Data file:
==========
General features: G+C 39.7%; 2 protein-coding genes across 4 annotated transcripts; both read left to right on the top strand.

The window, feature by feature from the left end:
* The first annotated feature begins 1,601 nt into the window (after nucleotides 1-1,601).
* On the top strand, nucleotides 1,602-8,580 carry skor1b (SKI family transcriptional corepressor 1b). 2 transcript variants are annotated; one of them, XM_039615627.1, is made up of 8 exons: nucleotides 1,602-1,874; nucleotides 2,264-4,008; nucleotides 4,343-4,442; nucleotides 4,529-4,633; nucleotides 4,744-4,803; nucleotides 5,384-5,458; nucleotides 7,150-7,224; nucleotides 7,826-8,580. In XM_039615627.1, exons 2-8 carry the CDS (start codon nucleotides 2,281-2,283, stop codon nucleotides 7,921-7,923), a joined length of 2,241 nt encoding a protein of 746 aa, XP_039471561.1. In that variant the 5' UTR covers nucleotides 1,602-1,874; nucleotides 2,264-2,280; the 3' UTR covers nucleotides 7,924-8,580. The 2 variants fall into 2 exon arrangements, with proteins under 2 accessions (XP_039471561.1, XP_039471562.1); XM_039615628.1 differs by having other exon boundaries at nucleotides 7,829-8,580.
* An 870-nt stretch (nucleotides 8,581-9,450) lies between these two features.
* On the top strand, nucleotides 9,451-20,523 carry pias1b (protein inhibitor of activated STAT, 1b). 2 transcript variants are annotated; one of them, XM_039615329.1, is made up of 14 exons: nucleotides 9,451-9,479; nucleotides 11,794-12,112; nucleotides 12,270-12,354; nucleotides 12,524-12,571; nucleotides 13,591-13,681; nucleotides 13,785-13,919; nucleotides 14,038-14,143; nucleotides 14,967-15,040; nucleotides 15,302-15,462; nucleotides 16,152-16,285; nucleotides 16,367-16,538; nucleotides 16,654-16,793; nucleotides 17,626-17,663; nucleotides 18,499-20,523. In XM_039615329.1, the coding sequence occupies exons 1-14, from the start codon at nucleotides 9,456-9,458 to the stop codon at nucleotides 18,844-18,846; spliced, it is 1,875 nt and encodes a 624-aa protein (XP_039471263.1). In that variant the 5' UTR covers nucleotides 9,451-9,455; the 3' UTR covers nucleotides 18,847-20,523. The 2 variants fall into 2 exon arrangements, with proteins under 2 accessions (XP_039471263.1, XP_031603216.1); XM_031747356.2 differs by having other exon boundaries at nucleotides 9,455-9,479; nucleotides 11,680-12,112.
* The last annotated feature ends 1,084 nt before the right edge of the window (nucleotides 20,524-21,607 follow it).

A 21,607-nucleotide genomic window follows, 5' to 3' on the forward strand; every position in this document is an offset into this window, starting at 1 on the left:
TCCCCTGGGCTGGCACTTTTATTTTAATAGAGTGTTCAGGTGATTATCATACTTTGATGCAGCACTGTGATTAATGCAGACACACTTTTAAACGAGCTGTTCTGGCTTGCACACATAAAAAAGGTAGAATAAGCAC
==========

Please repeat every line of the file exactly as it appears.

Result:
General features: G+C 39.7%; 2 protein-coding genes across 4 annotated transcripts; both read left to right on the top strand.

The window, feature by feature from the left end:
* The first annotated feature begins 1,601 nt into the window (after nucleotides 1-1,601).
* On the top strand, nucleotides 1,602-8,580 carry skor1b (SKI family transcriptional corepressor 1b). 2 transcript variants are annotated; one of them, XM_039615627.1, is made up of 8 exons: nucleotides 1,602-1,874; nucleotides 2,264-4,008; nucleotides 4,343-4,442; nucleotides 4,529-4,633; nucleotides 4,744-4,803; nucleotides 5,384-5,458; nucleotides 7,150-7,224; nucleotides 7,826-8,580. In XM_039615627.1, exons 2-8 carry the CDS (start codon nucleotides 2,281-2,283, stop codon nucleotides 7,921-7,923), a joined length of 2,241 nt encoding a protein of 746 aa, XP_039471561.1. In that variant the 5' UTR covers nucleotides 1,602-1,874; nucleotides 2,264-2,280; the 3' UTR covers nucleotides 7,924-8,580. The 2 variants fall into 2 exon arrangements, with proteins under 2 accessions (XP_039471561.1, XP_039471562.1); XM_039615628.1 differs by having other exon boundaries at nucleotides 7,829-8,580.
* An 870-nt stretch (nucleotides 8,581-9,450) lies between these two features.
* On the top strand, nucleotides 9,451-20,523 carry pias1b (protein inhibitor of activated STAT, 1b). 2 transcript variants are annotated; one of them, XM_039615329.1, is made up of 14 exons: nucleotides 9,451-9,479; nucleotides 11,794-12,112; nucleotides 12,270-12,354; nucleotides 12,524-12,571; nucleotides 13,591-13,681; nucleotides 13,785-13,919; nucleotides 14,038-14,143; nucleotides 14,967-15,040; nucleotides 15,302-15,462; nucleotides 16,152-16,285; nucleotides 16,367-16,538; nucleotides 16,654-16,793; nucleotides 17,626-17,663; nucleotides 18,499-20,523. In XM_039615329.1, the coding sequence occupies exons 1-14, from the start codon at nucleotides 9,456-9,458 to the stop codon at nucleotides 18,844-18,846; spliced, it is 1,875 nt and encodes a 624-aa protein (XP_039471263.1). In that variant the 5' UTR covers nucleotides 9,451-9,455; the 3' UTR covers nucleotides 18,847-20,523. The 2 variants fall into 2 exon arrangements, with proteins under 2 accessions (XP_039471263.1, XP_031603216.1); XM_031747356.2 differs by having other exon boundaries at nucleotides 9,455-9,479; nucleotides 11,680-12,112.
* The last annotated feature ends 1,084 nt before the right edge of the window (nucleotides 20,524-21,607 follow it).

A 21,607-nucleotide genomic window follows, 5' to 3' on the forward strand; every position in this document is an offset into this window, starting at 1 on the left:
TCCCCTGGGCTGGCACTTTTATTTTAATAGAGTGTTCAGGTGATTATCATACTTTGATGCAGCACTGTGATTAATGCAGACACACTTTTAAACGAGCTGTTCTGGCTTGCACACATAAAAAAGGTAGAATAAGCAC